We know the immune system is important. (Of course!) But what else do we know about it? Here are some interesting facts about your body’s protector that may surprise you. (And/or help you win at trivia next time you find yourself out on a quiz night.)
1. The Immune System Is Not a Central Place
For starters, “system” is a good descriptor for your “immune system”. It’s a complex, fascinating network of cells, proteins, tissues, and organs that enable your body to defend itself from just about everything: bacteria, viruses, parasites, and more. If it detects something unwanted or hazardous, your immune system raises the alarm to rally and vanquish the problem.
2. Your Immune System Has Two Distinct Parts
Your immune system is also made up of two distinct parts: your innate immune system, which you’re born with, and your adaptive immune system, which you develop.
Inner and outer surfaces of the human body–including parts of your eyes, respiratory, gastrointestinal, and genitourinary tracts–are part of the innate immune system. These closed surfaces form a physical barrier against germs, and chemical substances found on those surfaces, like acid, enzymes, or mucus, prevent viruses and bacteria from gaining a foothold in the first place.
The innate immune system is your “rapid response” system – meaning it’s first on the scene when an invader is spotted. The cells of this immune system (called phagocytes, a type of white blood cell) will multiply when an invader is spotted in order to surround, cover, and kill it.
An interesting fact about the innate immune system (well, one of them) is that, like the name suggests, it is inherited. It becomes active from the moment you’re born.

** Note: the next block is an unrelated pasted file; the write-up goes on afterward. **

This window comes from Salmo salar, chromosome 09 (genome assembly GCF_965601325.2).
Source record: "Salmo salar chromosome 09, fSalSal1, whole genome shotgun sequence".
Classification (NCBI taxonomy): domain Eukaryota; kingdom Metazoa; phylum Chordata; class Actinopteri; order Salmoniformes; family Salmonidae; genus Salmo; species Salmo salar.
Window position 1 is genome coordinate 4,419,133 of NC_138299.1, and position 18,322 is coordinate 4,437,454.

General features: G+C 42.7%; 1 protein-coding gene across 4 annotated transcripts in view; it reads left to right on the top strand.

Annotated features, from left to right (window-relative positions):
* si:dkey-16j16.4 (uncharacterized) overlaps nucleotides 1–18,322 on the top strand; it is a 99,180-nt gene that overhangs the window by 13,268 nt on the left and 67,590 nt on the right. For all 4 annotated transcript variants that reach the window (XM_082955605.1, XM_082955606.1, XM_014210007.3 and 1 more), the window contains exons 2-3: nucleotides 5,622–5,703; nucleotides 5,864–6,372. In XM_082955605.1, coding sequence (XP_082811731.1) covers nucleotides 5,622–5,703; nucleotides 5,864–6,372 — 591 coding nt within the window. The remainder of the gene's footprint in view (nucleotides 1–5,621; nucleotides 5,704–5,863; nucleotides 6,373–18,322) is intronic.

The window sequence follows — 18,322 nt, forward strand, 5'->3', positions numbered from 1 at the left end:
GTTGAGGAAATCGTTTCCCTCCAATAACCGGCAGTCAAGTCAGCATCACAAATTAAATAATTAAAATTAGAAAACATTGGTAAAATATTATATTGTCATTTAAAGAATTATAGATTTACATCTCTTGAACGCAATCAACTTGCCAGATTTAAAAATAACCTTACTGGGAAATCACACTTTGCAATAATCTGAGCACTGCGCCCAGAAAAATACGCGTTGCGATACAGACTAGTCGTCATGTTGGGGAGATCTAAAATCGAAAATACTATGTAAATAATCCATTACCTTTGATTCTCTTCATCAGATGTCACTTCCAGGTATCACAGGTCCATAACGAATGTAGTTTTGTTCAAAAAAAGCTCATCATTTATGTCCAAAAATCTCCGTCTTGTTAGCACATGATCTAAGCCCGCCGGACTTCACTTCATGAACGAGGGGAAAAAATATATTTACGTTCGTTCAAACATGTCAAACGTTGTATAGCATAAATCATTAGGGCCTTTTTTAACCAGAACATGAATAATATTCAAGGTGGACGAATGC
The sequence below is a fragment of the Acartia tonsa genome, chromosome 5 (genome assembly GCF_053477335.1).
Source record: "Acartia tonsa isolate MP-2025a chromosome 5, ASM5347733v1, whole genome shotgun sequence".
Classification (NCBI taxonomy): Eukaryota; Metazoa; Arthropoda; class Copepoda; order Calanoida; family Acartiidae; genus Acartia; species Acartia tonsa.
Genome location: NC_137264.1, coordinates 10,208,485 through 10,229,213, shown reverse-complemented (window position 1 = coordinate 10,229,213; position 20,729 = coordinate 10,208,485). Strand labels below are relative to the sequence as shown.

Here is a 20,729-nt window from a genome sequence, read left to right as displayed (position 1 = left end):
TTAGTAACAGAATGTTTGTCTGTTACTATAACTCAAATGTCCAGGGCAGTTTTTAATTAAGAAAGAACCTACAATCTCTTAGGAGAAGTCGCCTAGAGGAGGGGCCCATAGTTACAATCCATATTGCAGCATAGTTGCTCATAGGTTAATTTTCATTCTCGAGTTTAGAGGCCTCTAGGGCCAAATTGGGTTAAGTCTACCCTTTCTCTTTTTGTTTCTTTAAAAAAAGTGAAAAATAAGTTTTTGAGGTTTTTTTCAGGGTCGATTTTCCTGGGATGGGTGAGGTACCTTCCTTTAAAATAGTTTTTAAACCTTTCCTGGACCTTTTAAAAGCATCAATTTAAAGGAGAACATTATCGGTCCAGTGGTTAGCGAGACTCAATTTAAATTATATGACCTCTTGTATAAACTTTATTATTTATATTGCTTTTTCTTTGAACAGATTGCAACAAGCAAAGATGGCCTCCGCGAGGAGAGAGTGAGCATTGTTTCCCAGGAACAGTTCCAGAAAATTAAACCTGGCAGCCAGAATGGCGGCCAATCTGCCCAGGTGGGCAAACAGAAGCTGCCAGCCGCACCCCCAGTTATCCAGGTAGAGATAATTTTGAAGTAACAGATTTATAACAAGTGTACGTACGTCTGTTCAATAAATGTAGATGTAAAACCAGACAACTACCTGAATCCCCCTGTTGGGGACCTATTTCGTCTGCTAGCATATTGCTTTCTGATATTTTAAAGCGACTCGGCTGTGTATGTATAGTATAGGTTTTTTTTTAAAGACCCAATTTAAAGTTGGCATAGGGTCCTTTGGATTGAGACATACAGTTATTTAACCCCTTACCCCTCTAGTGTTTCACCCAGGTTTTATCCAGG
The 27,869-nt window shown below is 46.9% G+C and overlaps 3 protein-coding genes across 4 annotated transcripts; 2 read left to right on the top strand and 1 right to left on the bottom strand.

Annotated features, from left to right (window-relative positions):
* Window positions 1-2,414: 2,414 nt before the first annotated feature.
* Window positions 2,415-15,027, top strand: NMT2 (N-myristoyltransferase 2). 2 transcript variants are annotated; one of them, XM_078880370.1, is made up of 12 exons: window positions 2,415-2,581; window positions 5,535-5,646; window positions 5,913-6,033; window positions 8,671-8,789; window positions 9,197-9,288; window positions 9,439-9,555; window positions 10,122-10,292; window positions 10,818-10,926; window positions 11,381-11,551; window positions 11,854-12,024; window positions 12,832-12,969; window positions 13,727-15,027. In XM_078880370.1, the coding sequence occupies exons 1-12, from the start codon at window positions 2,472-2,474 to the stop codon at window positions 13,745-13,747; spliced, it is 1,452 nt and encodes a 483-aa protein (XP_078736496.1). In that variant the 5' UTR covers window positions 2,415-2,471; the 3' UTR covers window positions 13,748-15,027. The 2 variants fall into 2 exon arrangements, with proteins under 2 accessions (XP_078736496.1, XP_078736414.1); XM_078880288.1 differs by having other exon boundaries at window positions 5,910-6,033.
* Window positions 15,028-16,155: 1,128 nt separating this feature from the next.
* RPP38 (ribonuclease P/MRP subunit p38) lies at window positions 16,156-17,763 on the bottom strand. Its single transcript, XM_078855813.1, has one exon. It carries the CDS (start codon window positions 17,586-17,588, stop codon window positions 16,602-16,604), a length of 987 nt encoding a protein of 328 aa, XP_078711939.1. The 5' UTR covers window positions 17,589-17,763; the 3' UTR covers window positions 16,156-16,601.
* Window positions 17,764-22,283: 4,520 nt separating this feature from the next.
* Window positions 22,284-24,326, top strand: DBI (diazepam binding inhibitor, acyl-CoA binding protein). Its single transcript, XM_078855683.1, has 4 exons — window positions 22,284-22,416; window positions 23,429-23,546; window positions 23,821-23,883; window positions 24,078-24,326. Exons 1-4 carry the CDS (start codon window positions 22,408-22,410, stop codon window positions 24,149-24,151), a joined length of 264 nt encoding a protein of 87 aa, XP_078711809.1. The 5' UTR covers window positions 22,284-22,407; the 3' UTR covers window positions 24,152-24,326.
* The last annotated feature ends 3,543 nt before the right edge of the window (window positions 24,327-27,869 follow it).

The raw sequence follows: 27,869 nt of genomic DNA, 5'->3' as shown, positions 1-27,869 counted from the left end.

Your adaptive immune system, on the other hand, develops over time as it becomes more and more exposed to different invaders throughout your life. It may seem counterintuitive, but your adaptive immune system grows stronger the more harmful things it comes into contact with. This is why adults generally have a good range of defenses against a wide swath of pathogens.
3. Your Immune System Never Forgets
Once your immune system encounters an invader (aka, an antigen), it will remember it forever. How? Your immune system makes special proteins called antibodies. Once your body produces an antibody, it keeps a copy on hand so that if the same antigen shows up again, your body already knows the drill on how to best take care of it. This is also why there are some illnesses that you can only get infected with once, because after that initial illness, your body becomes immune, essentially “remembering” how to protect you.
4. Your Immune System and Your Gut Go Hand-In-Hand
The link between your immune system’s function and your gut’s health may be closer than you realize. And their connection goes in both directions, with the state of one having a direct connection on the other. While the immune system relies on cells created all over the body, the majority of your immune response is directly connected to the gut.
Inflammation (or lack thereof) plays a big role in gut health, because inflammation in the gut can mean a negative impact on immune response and more. The kind of inflammation that’s especially harmful is chronic, not acute.
See, there are different kinds of inflammation. Acute inflammation is what happens when your body mounts a one-time response to a problem – for example, bruises appearing if you accidentally hurt yourself. In those instances, the redness, swelling, and heat you may notice are good signs that the cells in the damaged area are calling in reinforcements to fight any infection and repair damage.
The problem is when a person suffers from chronic inflammation–a long term, continuous response of your immune system. This ongoing attack can have a myriad of negative outcomes and effects, including increasing your risk of serious conditions like obesity, heart disease, and type 2 diabetes. And the gut microbiome? It’s a central link between chronic inflammation and diseases like the above.